Streets of Rage – Composer Interview Collection

Streets of Rage – Composer Interviews

These four Streets of Rage composer interviews were originally featured in the 1991-1994 issues of various magazines. Beginning with the first game, composers Koshiro and Kawashima discuss the influences and process of writing these beloved and seminal OSTs. As the early 90s saw “traditional” chiptune music starting to give way to CD-ROM media and PCM music, the conversation occasionally veers into more conceptual “what is game music?” territory.

Yuzo Koshiro – Composer
Motohiro Kawashima – Composer

—To start things off, please give us the behind-the-scenes scoop on the making of the music for Streets of Rage.

Koshiro: I began writing the music for Streets of Rage at the end of 1990. I often go dancing at clubs, and at that time, the scene was moving on from eurobeat to house music. Because Streets of Rage is a fighting game, I placed a lot of emphasis on the music being energetic and exciting, so initially I thought about writing rock songs. Ultimately, though, once I tried house music it all clicked and I thought it sounded really cool.

—By the way, the sample ROM cart you lent us to do our write-up has music that differs in a few places from the final commercial cart. Stage 7 has a completely different song, too. Were these changes the result of revisions you made yourself after hearing them…?

Koshiro: Yeah. For whatever reason, I had many unused and rejected songs with Streets of Rage. For Stage 7, I actually selected the most fitting song out of three candidates. Those rejected songs then became tracks 16 and 17 on the CD. There were other songs that had to be shortened a bit due to memory limitations as well, which was preferable to the alternative of cutting down on the sampling. I didn’t want to do that.

—Are you interested in the Mega CD (Sega CD) which is coming out soon?

Koshiro: Extremely. I’m so happy about it. It'll be great to finally be able to create game music on my synthesizers at home, rather than using on-board sound chips. I’d like to write something with a real full orchestra.

—What’s your next project, by the way?

Koshiro: Sonic the Hedgehog for the Game Gear. It will feature some of my own original compositions too.

Yuzo Koshiro, 1991.

—Thank you for your time today!

Streets of Rage 2 – 1992 Composer Interview

originally featured in Marukatsu Megadrive

—Tell us about the Streets of Rage 2 development.

Koshiro: For this game, my company (Ancient) was involved in all the programming and planning. We also worked with another company, called Shout.

—Since Ancient handled more this time, does that mean your writing process for the music was more closely intertwined with the game’s development as a whole, then?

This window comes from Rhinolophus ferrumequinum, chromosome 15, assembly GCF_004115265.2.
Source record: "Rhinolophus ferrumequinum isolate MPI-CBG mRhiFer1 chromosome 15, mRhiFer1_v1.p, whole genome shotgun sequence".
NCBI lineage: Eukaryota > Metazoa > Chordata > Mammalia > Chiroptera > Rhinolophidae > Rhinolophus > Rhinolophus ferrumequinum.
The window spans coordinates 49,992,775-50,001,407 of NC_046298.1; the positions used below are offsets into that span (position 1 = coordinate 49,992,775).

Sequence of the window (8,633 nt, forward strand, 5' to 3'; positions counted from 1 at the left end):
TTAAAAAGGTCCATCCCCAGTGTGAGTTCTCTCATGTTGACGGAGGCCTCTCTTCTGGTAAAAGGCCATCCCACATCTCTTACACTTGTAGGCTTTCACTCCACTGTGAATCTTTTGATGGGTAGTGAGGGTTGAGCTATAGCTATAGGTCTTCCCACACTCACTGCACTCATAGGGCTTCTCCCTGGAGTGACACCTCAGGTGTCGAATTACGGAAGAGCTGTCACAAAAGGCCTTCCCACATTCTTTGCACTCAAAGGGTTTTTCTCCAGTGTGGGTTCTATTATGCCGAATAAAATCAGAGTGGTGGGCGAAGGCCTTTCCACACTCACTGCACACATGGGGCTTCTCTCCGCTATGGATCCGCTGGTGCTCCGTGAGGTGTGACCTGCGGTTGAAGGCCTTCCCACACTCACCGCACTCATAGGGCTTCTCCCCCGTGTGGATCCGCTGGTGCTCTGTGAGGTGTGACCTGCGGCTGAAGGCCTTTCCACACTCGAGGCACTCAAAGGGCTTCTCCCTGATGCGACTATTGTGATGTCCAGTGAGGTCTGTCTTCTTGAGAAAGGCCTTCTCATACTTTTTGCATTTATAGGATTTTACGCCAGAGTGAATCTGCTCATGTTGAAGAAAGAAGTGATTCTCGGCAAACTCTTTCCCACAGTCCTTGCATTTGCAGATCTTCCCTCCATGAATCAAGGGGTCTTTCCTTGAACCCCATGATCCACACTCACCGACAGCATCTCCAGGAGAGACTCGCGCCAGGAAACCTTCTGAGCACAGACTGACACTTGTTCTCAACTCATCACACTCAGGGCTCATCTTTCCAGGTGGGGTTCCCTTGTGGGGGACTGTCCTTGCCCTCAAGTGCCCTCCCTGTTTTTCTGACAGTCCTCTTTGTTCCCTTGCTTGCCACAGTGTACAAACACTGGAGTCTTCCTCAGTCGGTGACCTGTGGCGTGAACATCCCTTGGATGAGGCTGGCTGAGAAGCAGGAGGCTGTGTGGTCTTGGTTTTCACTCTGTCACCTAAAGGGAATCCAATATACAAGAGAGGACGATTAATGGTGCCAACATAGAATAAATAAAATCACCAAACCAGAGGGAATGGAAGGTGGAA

Koshiro: Yeah, that’s right. Once the graphics were completed for a given stage or area, I’d work on the music for it. At least for me, the way I compose is that I have to see the visuals in front of me while I’m writing. Very often I get hints and ideas from the way the characters move. That and the overall atmosphere of the graphics. With those two elements as my basis, I try to find something new to express with the music. So much depends on if I find that synergy or not… really, whether the music matches the game or not, I think it all depends on that.

—How was it writing the Streets of Rage 2 music?1

Koshiro: The sequel is sort of a “remix” or arrangement of the previous game, so the writing actually went very smoothly. In addition to house, the songs also feature some of the latest styles in electronic music, the most notable being the addition of some death techno elements.2 Of all the game music I’ve written so far, these are the songs I’m most proud of and pleased with. Combined with the music from the previous game, I feel it’s opened up a new world of possibilities for me as a musician.

—Are there any points you focus on particularly, when composing?

Koshiro: The overarching premise was to build on the image of the first game, while still finding something new to explore. Programming-wise, I tried to find places I could improve and add to the audio and sequencing programming. I wanted new programming for this game, not just new music. The increased complexity which that lent the sounds proved to be quite challenging to craft, but I worked with another composer (Motohiro Kawashima), so we were able to get a lot done. The game itself is quite long, you see, so it needed a lot of music. So the songs needed to be balanced, but there also needed to be variety.

Oh, and before I forget! I should mention the sound effects (in terms of things we put time into). We had 16 mbit of memory this time, so we used lots of sampling. Vocal samples, samples for the punches/kicks… they pack a lot of “punch”. We wanted to impress listeners, to make it sound like something you wouldn’t expect to hear from Megadrive hardware.